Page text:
What are the implications for science of the fact that psychic functioning appears to be a real effect? These phenomena seem mysterious, but no more mysterious perhaps than strange phenomena of the past which science has now happily incorporated within its scope. What ideas might be relevant in the context of suitably extending science to take these phenomena into account? Two such concepts are those of the observer, and non-locality. The observer forces his way into modern science because the equations of quantum physics, if taken literally, imply a universe that is constantly splitting into separate branches, only one of which corresponds to our perceived reality. A process of "decoherence" has been invoked to stop two branches interfering with each other, but this still does not answer the question of why our experience is of one particular branch and not any other. Perhaps, despite the unpopularity of the idea, the experiencers of the reality are also the selectors.
This idea perhaps makes sense in the light of theories that presuppose that quantum theory is not the ultimate theory of nature, but involves (in ways that in some versions of the idea can be made mathematically precise) the manifestations of a deeper "subquantum domain". In just the same way that a surf rider can make use of random waves to travel effortlessly along, a psychic may be able to direct random energy at the subquantum level for her own purposes. Some accounts of the subquantum level involve action at a distance, which fits in well with some purported psychic abilities.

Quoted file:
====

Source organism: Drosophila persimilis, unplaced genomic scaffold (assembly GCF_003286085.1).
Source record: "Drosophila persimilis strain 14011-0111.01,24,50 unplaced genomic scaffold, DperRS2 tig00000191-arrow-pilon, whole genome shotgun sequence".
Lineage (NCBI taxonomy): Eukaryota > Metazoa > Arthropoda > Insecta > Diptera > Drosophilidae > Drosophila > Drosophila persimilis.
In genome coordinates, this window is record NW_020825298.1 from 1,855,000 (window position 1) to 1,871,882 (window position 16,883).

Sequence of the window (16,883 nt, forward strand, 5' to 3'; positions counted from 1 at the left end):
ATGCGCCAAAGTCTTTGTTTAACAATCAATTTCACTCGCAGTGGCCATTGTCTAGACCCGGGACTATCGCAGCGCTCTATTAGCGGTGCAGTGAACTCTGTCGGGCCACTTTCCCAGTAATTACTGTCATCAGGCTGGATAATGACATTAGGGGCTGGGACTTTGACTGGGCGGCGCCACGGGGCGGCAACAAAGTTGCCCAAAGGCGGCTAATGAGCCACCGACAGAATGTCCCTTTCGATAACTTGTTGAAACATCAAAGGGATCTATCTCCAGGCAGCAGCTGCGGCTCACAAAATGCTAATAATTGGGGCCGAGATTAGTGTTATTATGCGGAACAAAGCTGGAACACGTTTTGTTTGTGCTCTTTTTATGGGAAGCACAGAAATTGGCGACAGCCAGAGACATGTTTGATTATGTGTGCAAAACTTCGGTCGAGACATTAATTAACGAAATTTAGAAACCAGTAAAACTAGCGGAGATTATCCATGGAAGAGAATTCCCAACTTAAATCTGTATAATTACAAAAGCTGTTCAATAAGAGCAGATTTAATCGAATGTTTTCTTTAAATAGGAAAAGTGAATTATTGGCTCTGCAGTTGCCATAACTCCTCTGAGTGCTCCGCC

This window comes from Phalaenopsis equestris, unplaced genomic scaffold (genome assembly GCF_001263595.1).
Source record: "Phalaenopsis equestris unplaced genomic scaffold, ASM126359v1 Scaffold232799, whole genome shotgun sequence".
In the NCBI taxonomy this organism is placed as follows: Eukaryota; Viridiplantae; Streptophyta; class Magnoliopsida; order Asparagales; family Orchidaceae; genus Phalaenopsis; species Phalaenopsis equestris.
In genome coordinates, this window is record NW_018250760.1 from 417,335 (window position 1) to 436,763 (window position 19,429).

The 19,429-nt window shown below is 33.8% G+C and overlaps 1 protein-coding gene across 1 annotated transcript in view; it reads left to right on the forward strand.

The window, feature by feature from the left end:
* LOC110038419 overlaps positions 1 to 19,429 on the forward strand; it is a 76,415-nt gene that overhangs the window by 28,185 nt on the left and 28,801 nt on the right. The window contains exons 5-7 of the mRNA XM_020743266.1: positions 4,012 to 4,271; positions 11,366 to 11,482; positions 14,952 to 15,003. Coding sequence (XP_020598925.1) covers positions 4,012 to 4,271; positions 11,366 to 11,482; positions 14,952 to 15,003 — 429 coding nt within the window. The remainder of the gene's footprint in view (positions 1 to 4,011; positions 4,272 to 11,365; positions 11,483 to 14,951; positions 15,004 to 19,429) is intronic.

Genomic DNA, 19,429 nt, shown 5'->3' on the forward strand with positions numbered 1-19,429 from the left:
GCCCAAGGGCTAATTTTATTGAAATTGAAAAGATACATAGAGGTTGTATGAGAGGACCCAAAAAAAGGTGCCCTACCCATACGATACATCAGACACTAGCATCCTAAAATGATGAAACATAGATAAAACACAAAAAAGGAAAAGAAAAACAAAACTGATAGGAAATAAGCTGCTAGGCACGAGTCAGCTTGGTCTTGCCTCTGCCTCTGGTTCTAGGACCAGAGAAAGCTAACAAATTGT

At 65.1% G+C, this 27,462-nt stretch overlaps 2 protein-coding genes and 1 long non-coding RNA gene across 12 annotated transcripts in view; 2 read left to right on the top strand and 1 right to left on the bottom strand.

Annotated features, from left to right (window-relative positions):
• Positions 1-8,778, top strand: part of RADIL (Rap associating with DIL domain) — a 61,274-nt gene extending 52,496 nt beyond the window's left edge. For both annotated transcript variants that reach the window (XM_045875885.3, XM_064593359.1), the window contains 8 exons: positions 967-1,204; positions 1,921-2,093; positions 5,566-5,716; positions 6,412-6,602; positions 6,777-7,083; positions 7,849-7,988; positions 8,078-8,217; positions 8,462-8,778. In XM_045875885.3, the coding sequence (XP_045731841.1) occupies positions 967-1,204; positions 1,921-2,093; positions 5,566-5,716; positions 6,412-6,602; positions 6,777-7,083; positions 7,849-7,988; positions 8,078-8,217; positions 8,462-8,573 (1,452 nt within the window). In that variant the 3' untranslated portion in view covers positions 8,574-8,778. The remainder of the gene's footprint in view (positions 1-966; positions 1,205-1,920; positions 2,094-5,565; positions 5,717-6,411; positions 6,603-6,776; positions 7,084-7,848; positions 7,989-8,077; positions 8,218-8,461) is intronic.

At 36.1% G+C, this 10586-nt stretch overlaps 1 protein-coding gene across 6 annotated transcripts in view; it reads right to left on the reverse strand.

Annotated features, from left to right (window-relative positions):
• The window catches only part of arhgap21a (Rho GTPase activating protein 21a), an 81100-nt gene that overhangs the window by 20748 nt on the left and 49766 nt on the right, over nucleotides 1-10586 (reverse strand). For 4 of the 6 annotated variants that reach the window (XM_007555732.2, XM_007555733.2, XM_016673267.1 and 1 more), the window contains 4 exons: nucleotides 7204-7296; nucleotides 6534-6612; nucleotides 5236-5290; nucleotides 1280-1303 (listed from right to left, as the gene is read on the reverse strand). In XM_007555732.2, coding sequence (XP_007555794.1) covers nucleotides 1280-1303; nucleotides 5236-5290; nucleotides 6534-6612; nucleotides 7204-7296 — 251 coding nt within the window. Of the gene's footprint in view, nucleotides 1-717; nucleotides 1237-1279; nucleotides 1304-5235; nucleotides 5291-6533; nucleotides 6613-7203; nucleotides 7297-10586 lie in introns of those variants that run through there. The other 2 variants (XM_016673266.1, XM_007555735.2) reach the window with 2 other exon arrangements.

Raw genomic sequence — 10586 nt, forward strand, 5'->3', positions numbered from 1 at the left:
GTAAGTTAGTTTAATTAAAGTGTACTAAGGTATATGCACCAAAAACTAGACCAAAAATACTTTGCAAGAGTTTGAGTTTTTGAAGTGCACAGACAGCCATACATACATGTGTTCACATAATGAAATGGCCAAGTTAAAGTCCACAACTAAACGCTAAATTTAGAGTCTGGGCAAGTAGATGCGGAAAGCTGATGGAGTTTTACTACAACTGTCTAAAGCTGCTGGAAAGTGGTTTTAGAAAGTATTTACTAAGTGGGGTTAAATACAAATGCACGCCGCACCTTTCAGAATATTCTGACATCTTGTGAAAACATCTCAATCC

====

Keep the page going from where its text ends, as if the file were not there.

These proposals are extremely speculative. What needs to be done, in any event, is to integrate mental phenomena more thoroughly into the framework of science (including the quantum level) than is presently the case. The research of Lawrence LeShan (as described in his book The Medium, the Mystic and the Physicist), where interviews with psychics disclosed that they were aware of a "hierarchy of meaningful interconnections", perhaps provides a hint of what might be involved. Science has a poor handle on ideas such as meaningful interconnections since they are alien to its usual ways of thinking. Perhaps it will need to overcome its current abhorrence of such concepts in order to arrive at the truth.
Jessica Utts is professor of statistics, University of California, Davis, and was one of two experts commissioned by the CIA to review the two-decade U.S. government psychic research programme in the Summer of 1995. She has recently published a book, Seeing Through Statistics, Duxbury Press, 1996, designed to improve understanding of statistical studies. Brian Josephson, Nobel Laureate, is professor of physics, University of Cambridge, and heads the Mind-Matter Unification Project at the Cavendish Laboratory, Cambridge.